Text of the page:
CASHMERE — The Pavilion at the Chelan County Fair was filled with hogs, goats, sheep, chickens and people on Saturday during the livestock auction.
Tucker Cool of Chelan spoke rapidly as he pressed the crowd to raise the price on the various livestock 4-H and Future Farmers of America members were selling. Some of the pigs seemed less than enthused to be sold and ignored the prodding from their owners, attempting to escape back to their pens.
It isn’t easy selling an animal after a person has grown attached to them, said Molly Oswald, 17, of Chelan. Oswald’s goat received the grand champion award and Oswald also received the overall supreme showman honor for her presentation of the goat.
“It is always hard because you grow close to them as you raise them,” she said. “It’s always a little bit sad, but that’s the purpose of them and that’s what you bought them for, so you know it is coming.”
Oswald’s goat was a beefy, gray and tan Boer goat, rippling with muscles. What makes an award-winning animal is the size of its muscles, its square top, and long, wide loins, she said.
While raising the animal for show, she ran around the goat’s pen to help it exercise.
“To exercise them goats are funny because they’ll follow you, so when you run, they run,” Oswald said. “So you basically run back and forth with them in the pen and basically start doing laps, basically going crazy and having a good time with each other. So it is really entertaining.”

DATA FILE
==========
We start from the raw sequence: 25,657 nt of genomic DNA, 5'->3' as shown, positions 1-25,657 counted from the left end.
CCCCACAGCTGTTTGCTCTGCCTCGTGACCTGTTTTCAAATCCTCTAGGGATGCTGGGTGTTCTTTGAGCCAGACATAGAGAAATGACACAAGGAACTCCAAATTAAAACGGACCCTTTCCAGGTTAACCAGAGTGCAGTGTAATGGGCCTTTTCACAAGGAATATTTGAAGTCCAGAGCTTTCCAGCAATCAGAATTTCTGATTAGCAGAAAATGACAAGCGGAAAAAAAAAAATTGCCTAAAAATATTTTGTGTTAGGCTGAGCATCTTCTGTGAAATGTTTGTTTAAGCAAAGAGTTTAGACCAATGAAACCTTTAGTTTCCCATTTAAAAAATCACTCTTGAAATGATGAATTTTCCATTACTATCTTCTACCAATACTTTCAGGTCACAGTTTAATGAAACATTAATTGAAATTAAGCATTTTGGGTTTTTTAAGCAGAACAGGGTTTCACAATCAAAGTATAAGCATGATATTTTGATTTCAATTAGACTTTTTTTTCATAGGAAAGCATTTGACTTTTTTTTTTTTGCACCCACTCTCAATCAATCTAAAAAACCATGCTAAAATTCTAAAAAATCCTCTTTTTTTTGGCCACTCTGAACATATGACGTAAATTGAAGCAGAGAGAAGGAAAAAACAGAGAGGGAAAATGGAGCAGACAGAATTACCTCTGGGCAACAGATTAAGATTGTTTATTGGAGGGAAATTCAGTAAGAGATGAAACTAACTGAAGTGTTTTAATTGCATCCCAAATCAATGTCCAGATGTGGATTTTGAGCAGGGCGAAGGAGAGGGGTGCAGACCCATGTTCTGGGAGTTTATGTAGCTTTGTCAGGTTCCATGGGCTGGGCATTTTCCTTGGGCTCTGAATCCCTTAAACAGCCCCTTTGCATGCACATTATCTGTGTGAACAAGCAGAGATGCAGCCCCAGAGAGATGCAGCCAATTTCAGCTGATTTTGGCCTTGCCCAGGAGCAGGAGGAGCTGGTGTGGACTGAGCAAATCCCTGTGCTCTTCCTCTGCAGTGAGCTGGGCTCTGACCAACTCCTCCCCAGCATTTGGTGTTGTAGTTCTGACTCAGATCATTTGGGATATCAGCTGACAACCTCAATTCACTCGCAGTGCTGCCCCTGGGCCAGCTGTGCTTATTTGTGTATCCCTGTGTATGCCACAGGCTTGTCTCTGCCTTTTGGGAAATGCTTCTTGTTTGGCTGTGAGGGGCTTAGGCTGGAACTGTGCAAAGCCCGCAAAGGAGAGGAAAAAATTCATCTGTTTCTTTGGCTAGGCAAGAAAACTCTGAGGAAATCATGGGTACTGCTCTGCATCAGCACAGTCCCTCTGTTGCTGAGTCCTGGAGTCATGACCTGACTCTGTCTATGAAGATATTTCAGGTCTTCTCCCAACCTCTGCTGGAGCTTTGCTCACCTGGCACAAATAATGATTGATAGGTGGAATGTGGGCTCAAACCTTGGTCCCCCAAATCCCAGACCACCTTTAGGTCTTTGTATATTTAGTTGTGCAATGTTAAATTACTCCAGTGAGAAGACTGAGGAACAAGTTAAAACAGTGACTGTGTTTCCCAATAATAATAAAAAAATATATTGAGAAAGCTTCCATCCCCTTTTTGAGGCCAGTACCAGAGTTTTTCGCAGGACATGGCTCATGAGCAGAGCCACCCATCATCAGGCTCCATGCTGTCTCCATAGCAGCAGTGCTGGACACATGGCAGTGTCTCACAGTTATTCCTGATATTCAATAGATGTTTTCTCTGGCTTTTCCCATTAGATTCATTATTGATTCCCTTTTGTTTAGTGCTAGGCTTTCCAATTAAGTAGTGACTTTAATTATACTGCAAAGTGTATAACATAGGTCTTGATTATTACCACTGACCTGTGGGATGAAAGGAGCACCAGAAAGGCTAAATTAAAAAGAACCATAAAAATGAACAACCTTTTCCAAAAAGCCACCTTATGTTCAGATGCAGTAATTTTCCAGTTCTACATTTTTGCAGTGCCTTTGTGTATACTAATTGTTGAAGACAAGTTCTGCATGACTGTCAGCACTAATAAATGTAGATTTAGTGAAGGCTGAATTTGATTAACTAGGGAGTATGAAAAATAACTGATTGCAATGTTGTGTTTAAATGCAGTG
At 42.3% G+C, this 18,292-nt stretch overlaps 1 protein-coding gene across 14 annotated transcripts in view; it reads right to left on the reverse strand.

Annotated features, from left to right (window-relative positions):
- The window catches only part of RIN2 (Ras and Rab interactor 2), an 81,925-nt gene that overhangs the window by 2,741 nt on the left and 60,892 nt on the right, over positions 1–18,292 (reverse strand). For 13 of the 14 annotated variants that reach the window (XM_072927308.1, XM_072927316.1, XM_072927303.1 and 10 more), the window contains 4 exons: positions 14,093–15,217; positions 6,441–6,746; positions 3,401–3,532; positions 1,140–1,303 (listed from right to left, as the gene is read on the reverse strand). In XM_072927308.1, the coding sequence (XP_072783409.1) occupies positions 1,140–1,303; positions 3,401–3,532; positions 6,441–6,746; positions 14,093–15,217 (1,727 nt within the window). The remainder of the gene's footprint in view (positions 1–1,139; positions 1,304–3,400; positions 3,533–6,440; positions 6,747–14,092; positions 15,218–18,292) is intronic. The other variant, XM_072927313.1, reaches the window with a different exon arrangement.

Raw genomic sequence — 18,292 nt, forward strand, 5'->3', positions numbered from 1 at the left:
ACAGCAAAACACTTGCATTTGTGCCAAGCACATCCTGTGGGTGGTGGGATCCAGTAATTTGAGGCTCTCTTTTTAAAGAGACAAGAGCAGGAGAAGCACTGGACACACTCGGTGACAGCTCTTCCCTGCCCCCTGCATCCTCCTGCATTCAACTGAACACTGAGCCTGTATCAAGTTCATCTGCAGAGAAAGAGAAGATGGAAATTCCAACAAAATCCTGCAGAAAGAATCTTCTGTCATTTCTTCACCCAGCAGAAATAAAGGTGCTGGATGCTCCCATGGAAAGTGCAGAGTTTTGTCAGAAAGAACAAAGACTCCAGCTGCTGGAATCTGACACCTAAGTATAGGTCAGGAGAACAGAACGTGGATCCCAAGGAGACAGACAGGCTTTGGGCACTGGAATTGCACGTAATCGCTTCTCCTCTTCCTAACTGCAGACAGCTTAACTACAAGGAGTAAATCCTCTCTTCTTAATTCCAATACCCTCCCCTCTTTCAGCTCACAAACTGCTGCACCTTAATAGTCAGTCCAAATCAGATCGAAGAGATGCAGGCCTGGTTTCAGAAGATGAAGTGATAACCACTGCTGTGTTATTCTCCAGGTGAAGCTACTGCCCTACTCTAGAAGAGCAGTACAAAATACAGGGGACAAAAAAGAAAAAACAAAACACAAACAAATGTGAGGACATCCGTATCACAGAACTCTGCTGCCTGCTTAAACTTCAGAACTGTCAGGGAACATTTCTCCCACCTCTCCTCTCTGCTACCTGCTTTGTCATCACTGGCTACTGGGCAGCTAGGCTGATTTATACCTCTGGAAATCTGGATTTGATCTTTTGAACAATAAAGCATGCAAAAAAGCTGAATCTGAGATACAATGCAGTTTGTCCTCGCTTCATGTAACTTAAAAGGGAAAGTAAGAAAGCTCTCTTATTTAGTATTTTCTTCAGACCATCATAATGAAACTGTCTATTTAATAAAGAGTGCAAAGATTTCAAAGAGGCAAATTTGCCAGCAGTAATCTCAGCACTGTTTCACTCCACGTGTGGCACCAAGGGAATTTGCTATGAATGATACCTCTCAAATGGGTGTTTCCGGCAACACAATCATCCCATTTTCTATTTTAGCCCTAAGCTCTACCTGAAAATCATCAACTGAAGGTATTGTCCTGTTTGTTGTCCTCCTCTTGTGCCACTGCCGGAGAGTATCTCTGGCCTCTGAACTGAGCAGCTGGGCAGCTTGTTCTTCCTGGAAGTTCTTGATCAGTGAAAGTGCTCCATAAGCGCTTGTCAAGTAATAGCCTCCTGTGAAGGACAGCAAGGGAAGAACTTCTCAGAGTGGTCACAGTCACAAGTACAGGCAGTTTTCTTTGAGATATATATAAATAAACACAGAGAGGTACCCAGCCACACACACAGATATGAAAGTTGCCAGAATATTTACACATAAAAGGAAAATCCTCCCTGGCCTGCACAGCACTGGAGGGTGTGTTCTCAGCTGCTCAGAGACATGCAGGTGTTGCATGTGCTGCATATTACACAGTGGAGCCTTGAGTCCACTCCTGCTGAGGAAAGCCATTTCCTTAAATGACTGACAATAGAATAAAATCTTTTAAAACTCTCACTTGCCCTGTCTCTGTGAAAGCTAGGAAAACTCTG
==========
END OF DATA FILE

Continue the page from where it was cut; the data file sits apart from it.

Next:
It was Sadie Sullivan’s first year selling her goat at the auction. The 13-year-old Wenatchee girl received $150 for her dairy goat Boots.
Goats are one of her favorite animals, she said.
“I love them,” Sullivan said. “I like taking care of them and I just love their personalities. This one, she’s a baby so she can be a little wild sometimes. She likes to jump.”
Raising a dairy goat is a good stepping stone to selling an animal for meat production, said the teen's dad, Bill Sullivan. They’ve been slowly getting her ready by starting with raising vegetables, to chickens, ducks and now Boots.
“We think they’re probably ready, because they are asking us if they can sell a market animal,” Bill Sullivan said. “So we’ll see; we’ll find out in a year about how they feel about letting it go.”
One of the things kids do to remain unattached to the animals is not name them, he said. Boots wasn’t supposed to have a name, so he suspects there will be some tears when Sadie Sullivan lets her go.
It’s a good experience to participate in 4-H, though, and it brings the family together, Bill Sullivan said.
“It helps us be closer as a family, because there is really a struggle getting ready over the course of a year and then, of course, the final preparation,” he said. “There is the life lesson part in letting it go, and then there is the learning together about how best to take care of the animals.”